How to Cook Quinoa

Quinoa is nearly always called an ancient grain because humans have been growing it for thousands of years, but it’s not actually a grain — it’s a seed! A venerable whole-grain seed, with amazing superpowers: It’s gluten free, packed with fiber, folate, and magnesium, among many other nutrients, and one of few that offers complete protein.

Of course, quinoa plays the role of a versatile grain on our plates, where it’s perfectly comfortable taking center stage as the main starch event — think quinoa porridge, quinoa paella, fried quinoa cakes, or a cheesy quinoa risotto — or lending its nutty flavor to dishes like sweet-potato soup, veggie-filled breakfast tacos, or kale salad.

Like many grains, it’s quick and easy to make, but there are a few tricks to making it the best and fluffiest version of itself.

Yields: 3 cups


1 cup uncooked quinoa (any variety — white or golden, red, or black)
1 ¾ cups water or low-sodium broth
½ tsp kosher salt


Place the quinoa in a fine-mesh strainer over a bowl, cover it with water, and swish it around with your hand. Drain and repeat as needed. Quinoa's natural coating can taste bitter — so rinse it until the water runs clear, generally 3 times will do it.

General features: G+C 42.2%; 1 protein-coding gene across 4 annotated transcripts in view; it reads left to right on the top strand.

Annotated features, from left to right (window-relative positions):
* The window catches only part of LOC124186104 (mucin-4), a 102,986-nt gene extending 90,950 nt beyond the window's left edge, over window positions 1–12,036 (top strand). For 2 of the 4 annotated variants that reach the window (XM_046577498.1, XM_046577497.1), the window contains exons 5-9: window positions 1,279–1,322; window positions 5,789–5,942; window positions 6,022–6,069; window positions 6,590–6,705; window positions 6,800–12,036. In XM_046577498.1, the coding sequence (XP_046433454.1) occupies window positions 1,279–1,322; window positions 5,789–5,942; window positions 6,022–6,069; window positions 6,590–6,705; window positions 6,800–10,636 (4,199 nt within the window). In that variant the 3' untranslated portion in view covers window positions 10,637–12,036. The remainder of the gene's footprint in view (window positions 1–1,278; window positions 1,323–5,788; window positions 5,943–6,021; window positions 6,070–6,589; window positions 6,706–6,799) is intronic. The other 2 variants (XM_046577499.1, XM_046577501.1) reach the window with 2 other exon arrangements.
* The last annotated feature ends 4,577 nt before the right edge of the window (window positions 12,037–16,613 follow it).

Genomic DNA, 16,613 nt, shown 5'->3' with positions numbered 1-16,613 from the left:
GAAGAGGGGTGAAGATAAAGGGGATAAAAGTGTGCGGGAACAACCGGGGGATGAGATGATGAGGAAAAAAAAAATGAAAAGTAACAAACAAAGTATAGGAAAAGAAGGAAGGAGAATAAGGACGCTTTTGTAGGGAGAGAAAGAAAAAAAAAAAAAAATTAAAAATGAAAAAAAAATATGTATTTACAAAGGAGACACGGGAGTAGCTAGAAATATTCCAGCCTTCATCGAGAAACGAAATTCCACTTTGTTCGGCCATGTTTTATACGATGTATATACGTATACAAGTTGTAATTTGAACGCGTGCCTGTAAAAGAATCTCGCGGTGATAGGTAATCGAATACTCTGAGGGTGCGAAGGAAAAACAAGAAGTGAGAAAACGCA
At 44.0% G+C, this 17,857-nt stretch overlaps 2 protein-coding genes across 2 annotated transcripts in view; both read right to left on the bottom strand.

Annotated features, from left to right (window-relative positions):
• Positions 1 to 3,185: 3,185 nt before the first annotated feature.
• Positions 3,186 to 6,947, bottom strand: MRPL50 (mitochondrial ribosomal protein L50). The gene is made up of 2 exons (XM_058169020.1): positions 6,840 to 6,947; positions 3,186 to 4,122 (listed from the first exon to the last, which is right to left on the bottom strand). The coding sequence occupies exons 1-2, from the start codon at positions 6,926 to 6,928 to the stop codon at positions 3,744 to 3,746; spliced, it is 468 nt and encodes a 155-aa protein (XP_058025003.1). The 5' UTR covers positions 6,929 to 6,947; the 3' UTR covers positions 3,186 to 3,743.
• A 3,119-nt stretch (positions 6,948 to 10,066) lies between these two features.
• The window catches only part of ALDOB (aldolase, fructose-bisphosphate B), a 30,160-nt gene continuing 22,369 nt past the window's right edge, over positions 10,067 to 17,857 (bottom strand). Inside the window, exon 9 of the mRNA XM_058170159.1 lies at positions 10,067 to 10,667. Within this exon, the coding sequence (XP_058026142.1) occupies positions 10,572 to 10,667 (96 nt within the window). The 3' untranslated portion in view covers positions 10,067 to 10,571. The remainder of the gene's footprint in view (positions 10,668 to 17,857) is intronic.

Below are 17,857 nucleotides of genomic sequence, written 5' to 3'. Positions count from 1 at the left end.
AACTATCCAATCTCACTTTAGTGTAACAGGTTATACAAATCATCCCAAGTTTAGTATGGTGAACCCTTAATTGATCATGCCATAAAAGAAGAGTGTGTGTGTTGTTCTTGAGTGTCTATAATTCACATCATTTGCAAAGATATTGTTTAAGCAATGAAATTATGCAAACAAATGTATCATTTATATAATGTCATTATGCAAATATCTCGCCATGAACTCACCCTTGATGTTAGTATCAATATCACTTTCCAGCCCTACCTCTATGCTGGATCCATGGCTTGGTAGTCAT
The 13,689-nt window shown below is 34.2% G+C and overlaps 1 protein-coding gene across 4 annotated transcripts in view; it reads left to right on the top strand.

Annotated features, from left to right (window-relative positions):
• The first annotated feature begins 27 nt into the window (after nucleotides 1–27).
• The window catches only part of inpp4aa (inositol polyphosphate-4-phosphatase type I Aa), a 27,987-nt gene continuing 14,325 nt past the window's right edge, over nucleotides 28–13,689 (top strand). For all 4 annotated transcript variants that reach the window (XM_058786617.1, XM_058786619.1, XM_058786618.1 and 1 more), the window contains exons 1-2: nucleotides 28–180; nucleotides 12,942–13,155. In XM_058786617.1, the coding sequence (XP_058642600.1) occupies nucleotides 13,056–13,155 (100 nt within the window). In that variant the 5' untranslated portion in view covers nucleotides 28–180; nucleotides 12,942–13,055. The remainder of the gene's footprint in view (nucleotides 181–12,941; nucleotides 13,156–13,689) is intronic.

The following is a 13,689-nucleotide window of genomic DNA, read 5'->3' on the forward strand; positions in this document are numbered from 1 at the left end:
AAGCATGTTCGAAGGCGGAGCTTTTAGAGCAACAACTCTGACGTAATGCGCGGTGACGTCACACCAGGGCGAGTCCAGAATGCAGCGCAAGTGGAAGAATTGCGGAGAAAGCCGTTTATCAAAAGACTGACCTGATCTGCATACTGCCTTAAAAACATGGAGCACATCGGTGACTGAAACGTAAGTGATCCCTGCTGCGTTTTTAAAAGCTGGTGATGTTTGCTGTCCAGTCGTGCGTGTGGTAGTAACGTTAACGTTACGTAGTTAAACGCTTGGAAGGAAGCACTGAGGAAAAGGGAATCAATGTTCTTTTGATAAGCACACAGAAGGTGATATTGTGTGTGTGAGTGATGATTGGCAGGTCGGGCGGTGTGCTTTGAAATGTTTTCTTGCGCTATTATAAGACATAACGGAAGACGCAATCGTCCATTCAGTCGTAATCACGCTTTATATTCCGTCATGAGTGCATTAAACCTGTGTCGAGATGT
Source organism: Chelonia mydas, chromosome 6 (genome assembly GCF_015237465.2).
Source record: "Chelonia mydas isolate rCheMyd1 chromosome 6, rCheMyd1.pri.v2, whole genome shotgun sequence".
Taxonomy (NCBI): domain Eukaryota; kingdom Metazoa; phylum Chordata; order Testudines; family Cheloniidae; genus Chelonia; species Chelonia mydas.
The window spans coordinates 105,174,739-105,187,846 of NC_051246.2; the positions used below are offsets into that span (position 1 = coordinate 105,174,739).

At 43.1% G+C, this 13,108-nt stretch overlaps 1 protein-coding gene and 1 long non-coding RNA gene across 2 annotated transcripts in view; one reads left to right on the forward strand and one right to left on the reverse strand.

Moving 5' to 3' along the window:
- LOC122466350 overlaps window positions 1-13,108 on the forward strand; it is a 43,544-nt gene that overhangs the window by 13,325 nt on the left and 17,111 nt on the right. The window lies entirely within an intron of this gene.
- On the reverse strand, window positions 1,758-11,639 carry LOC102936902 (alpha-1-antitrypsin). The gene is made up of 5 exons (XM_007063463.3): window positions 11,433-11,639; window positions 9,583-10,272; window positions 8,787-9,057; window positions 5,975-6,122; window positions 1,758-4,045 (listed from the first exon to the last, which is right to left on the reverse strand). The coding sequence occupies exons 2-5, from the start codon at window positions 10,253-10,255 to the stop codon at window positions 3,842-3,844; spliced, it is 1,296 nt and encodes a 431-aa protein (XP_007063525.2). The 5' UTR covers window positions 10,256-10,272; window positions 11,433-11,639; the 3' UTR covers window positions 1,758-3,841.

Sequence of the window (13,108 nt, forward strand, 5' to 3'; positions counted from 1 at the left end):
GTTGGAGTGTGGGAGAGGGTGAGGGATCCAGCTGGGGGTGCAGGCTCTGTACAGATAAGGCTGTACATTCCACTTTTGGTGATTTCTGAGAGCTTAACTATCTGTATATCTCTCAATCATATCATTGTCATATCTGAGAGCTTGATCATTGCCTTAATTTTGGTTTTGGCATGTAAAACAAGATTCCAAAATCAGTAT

In a medium pot, combine the quinoa, liquid, and salt, and bring it to a roiling boil. Lower the heat and cook, simmering covered and undisturbed, for 15 minutes.

Peek under the lid: If there’s still liquid in the pot, and it doesn’t seem cooked, return it to low heat and cook for another 5 minutes, until all the water has been absorbed. If it’s cooked but wetter than you like, you can drain off the water with a strainer.

Remove the pot from heat and let stand for 10 more minutes, covered. Don't peek!

When you remove the lid, you should see tiny spirals (the germ) curling around the quinoa seeds. Fluff the quinoa gently with a fork and serve.